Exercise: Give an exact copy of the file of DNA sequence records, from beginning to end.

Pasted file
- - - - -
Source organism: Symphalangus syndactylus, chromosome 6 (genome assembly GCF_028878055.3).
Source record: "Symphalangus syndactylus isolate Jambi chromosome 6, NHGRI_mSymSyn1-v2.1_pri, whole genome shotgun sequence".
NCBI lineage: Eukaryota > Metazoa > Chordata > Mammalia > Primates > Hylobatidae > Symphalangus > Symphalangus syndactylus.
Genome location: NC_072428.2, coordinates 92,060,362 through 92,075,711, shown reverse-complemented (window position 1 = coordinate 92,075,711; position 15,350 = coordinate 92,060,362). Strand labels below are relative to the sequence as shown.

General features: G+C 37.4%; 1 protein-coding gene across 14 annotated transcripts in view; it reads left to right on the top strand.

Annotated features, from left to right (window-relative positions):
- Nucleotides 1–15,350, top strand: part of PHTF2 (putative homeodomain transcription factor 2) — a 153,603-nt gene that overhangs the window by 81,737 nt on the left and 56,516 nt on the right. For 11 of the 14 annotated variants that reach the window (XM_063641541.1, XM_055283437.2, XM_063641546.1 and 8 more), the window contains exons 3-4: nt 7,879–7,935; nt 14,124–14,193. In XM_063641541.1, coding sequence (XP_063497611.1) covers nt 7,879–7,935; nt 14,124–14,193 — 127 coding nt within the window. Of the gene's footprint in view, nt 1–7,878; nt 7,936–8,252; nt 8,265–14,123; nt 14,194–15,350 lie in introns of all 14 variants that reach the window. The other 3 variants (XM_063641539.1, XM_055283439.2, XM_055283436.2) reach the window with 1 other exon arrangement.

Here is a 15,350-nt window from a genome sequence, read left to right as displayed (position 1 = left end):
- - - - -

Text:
Source organism: Symphalangus syndactylus, chromosome 6 (genome assembly GCF_028878055.3).
Source record: "Symphalangus syndactylus isolate Jambi chromosome 6, NHGRI_mSymSyn1-v2.1_pri, whole genome shotgun sequence".
NCBI lineage: Eukaryota > Metazoa > Chordata > Mammalia > Primates > Hylobatidae > Symphalangus > Symphalangus syndactylus.
Genome location: NC_072428.2, coordinates 92,060,362 through 92,075,711, shown reverse-complemented (window position 1 = coordinate 92,075,711; position 15,350 = coordinate 92,060,362). Strand labels below are relative to the sequence as shown.

General features: G+C 37.4%; 1 protein-coding gene across 14 annotated transcripts in view; it reads left to right on the top strand.

Annotated features, from left to right (window-relative positions):
- Nucleotides 1–15,350, top strand: part of PHTF2 (putative homeodomain transcription factor 2) — a 153,603-nt gene that overhangs the window by 81,737 nt on the left and 56,516 nt on the right. For 11 of the 14 annotated variants that reach the window (XM_063641541.1, XM_055283437.2, XM_063641546.1 and 8 more), the window contains exons 3-4: nt 7,879–7,935; nt 14,124–14,193. In XM_063641541.1, coding sequence (XP_063497611.1) covers nt 7,879–7,935; nt 14,124–14,193 — 127 coding nt within the window. Of the gene's footprint in view, nt 1–7,878; nt 7,936–8,252; nt 8,265–14,123; nt 14,194–15,350 lie in introns of all 14 variants that reach the window. The other 3 variants (XM_063641539.1, XM_055283439.2, XM_055283436.2) reach the window with 1 other exon arrangement.

Here is a 15,350-nt window from a genome sequence, read left to right as displayed (position 1 = left end):